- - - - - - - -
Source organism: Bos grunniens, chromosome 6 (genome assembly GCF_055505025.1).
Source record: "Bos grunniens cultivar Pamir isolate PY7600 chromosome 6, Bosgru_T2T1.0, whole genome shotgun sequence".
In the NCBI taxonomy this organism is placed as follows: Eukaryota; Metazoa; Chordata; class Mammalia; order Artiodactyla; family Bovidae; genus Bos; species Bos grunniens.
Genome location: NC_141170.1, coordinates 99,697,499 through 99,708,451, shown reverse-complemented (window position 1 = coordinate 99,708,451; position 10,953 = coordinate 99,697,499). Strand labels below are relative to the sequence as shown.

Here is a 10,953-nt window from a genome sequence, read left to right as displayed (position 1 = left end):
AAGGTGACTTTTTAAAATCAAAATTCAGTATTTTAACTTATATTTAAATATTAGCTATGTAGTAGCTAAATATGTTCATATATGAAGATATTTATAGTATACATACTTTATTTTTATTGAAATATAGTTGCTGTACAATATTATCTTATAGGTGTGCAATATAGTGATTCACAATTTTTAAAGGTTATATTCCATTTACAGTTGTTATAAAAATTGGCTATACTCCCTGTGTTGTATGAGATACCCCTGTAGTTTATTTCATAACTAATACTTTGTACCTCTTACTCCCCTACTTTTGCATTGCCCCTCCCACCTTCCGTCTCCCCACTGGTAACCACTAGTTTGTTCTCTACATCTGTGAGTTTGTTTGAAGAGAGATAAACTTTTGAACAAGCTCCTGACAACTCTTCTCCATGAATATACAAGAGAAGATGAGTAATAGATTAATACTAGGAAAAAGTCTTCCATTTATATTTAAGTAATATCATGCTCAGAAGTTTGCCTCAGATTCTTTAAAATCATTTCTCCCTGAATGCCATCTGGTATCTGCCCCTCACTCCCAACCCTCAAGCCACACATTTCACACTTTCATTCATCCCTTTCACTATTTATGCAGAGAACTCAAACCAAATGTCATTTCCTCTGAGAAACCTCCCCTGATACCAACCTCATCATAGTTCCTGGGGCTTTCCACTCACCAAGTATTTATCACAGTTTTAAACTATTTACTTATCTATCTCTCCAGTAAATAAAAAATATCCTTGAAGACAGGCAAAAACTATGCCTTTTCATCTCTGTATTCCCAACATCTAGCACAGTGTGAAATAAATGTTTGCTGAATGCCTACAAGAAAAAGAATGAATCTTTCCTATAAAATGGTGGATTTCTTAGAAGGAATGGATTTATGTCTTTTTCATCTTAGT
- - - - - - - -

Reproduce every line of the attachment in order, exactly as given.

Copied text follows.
Source organism: Bos grunniens, chromosome 6 (genome assembly GCF_055505025.1).
Source record: "Bos grunniens cultivar Pamir isolate PY7600 chromosome 6, Bosgru_T2T1.0, whole genome shotgun sequence".
In the NCBI taxonomy this organism is placed as follows: Eukaryota; Metazoa; Chordata; class Mammalia; order Artiodactyla; family Bovidae; genus Bos; species Bos grunniens.
Genome location: NC_141170.1, coordinates 99,697,499 through 99,708,451, shown reverse-complemented (window position 1 = coordinate 99,708,451; position 10,953 = coordinate 99,697,499). Strand labels below are relative to the sequence as shown.

Here is a 10,953-nt window from a genome sequence, read left to right as displayed (position 1 = left end):
AAGGTGACTTTTTAAAATCAAAATTCAGTATTTTAACTTATATTTAAATATTAGCTATGTAGTAGCTAAATATGTTCATATATGAAGATATTTATAGTATACATACTTTATTTTTATTGAAATATAGTTGCTGTACAATATTATCTTATAGGTGTGCAATATAGTGATTCACAATTTTTAAAGGTTATATTCCATTTACAGTTGTTATAAAAATTGGCTATACTCCCTGTGTTGTATGAGATACCCCTGTAGTTTATTTCATAACTAATACTTTGTACCTCTTACTCCCCTACTTTTGCATTGCCCCTCCCACCTTCCGTCTCCCCACTGGTAACCACTAGTTTGTTCTCTACATCTGTGAGTTTGTTTGAAGAGAGATAAACTTTTGAACAAGCTCCTGACAACTCTTCTCCATGAATATACAAGAGAAGATGAGTAATAGATTAATACTAGGAAAAAGTCTTCCATTTATATTTAAGTAATATCATGCTCAGAAGTTTGCCTCAGATTCTTTAAAATCATTTCTCCCTGAATGCCATCTGGTATCTGCCCCTCACTCCCAACCCTCAAGCCACACATTTCACACTTTCATTCATCCCTTTCACTATTTATGCAGAGAACTCAAACCAAATGTCATTTCCTCTGAGAAACCTCCCCTGATACCAACCTCATCATAGTTCCTGGGGCTTTCCACTCACCAAGTATTTATCACAGTTTTAAACTATTTACTTATCTATCTCTCCAGTAAATAAAAAATATCCTTGAAGACAGGCAAAAACTATGCCTTTTCATCTCTGTATTCCCAACATCTAGCACAGTGTGAAATAAATGTTTGCTGAATGCCTACAAGAAAAAGAATGAATCTTTCCTATAAAATGGTGGATTTCTTAGAAGGAATGGATTTATGTCTTTTTCATCTTAGT